Nearly twice as many poll respondents -- 65 percent -- said they were unfamiliar with the warning signs of mental health problems that might result from being in a war zone as those who said they knew what to look for -- 35 percent.
The mental injuries US soldiers are bringing back from Iraq and Afghanistan have been dubbed the "invisible wounds" of war.
The RAND Corporation study estimated the cost of treating soldiers diagnosed with PTSD or depression in the first two years following their return from Iraq or Afghanistan at up to 6.2 billion dollars.
what happens when these men and women finally admit they have problems 10, 20 or 30 years from now, we have WW2 veterans just now seeking help for their "shell shock" the WW2 term for PTSD this is a nightmare that is just waiting to blow up
Federal Contracting Chief Is Forced Out
By DAVID STOUT
Published: May 1, 2008
WASHINGTON — Lurita A. Doan has been forced out as head of the General Services Administration, the federal agency that oversees billions of dollars in contracts and manages thousands of government-owned buildings.
In a stormy two-year tenure as the agency’s administrator, Ms. Doan has been accused of improperly mixing government business with politics and of trying to steer government contracts to her friends. Democrats in Congress said she violated the Hatch Act, which makes it illegal for government employees to take action that could influence an election.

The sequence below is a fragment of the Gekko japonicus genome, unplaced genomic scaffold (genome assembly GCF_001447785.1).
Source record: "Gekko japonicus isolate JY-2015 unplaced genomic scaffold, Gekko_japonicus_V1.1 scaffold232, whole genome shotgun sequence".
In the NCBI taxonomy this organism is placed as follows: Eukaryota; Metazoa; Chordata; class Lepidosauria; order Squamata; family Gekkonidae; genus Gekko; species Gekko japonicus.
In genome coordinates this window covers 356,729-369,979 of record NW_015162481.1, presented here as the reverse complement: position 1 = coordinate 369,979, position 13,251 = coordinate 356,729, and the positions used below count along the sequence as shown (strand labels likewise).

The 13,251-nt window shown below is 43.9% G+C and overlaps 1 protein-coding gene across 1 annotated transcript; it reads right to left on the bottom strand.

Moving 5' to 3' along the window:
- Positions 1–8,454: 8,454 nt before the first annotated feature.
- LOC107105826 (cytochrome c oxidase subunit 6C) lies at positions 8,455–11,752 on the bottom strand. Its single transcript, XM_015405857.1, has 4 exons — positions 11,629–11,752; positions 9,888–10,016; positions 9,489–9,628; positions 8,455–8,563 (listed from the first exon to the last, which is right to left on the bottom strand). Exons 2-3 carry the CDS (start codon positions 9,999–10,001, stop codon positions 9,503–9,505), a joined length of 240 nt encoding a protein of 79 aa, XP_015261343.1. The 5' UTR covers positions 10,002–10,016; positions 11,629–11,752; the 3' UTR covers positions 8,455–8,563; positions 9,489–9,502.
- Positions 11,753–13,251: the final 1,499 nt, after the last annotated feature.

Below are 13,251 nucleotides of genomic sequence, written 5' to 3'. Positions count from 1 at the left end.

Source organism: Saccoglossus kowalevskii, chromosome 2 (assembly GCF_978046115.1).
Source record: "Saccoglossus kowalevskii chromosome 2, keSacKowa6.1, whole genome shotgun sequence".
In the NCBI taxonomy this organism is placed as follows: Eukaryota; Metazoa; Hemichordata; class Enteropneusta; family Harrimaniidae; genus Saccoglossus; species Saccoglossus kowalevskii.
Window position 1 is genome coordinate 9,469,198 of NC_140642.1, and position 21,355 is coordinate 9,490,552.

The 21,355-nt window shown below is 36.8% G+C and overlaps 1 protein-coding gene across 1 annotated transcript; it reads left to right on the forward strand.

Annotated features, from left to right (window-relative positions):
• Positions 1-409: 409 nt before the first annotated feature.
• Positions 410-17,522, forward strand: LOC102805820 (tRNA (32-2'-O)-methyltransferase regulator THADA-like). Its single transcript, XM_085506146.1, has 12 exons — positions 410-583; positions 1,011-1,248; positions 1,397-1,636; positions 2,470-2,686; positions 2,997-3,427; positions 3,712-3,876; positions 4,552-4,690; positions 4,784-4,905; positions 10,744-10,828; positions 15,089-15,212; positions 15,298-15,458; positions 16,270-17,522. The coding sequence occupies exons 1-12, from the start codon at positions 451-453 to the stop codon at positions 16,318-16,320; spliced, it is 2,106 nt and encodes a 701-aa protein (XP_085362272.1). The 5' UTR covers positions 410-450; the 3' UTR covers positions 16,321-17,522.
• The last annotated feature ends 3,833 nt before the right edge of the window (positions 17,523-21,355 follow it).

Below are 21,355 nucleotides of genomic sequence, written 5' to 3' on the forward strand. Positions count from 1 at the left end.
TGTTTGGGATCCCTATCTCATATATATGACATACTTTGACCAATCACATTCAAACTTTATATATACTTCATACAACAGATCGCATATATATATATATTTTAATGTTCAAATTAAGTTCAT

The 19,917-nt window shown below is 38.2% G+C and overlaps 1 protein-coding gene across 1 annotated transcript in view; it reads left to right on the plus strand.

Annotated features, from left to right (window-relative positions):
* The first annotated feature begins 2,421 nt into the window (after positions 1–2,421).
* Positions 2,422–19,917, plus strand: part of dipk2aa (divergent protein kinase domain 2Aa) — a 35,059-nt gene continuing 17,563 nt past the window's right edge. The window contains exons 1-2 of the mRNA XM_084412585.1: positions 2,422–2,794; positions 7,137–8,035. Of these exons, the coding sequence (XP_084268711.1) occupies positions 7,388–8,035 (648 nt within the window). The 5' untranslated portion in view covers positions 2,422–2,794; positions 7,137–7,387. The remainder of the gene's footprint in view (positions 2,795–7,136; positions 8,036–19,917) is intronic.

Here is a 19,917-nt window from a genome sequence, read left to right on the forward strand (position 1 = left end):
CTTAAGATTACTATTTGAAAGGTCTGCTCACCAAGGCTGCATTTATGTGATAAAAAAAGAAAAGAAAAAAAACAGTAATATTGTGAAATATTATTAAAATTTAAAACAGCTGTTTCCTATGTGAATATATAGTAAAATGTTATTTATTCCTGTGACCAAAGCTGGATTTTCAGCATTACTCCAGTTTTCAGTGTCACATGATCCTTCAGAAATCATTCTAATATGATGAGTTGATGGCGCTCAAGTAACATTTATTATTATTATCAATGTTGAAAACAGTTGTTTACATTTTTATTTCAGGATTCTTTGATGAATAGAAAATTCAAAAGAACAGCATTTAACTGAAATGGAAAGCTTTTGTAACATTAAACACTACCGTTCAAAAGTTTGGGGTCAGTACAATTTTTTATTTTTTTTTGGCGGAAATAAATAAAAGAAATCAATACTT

Ms. Doan’s resignation as administrator was requested by the White House on Tuesday, and it takes effect immediately, the agency said on Wednesday. It released a statement in which Ms. Doan said, “It has been a great privilege to serve our nation and a great president.”
Much of the criticism of Ms. Doan came after it became known that on Jan. 26, 2007, a deputy to Karl Rove, then President Bush’s chief political adviser, gave a briefing to employees of her agency that identified incumbent Democrats in Congress whom the Republican Party hoped to unseat in 2008, as well as Republican incumbents who seemed vulnerable to defeat.
Several people at that meeting recalled later that Ms. Doan had asked how her agency could be used “to help our candidates.” Ms. Doan said she did not remember making that remark.
The White House said there was nothing wrong with having White House political appointees brief political appointees at government agencies, and that the briefing in question was not intended to tell employees of the agency what to do to hurt Democrats and help Republicans.
The January 2007 briefing at the General Services Administration, which has some 12,000 employees in all, was one of a series of political talks given by Mr. Rove’s staff at various federal agencies. Ms. Doan’s Democratic critics included about two dozen senators, some of whom called for her resignation.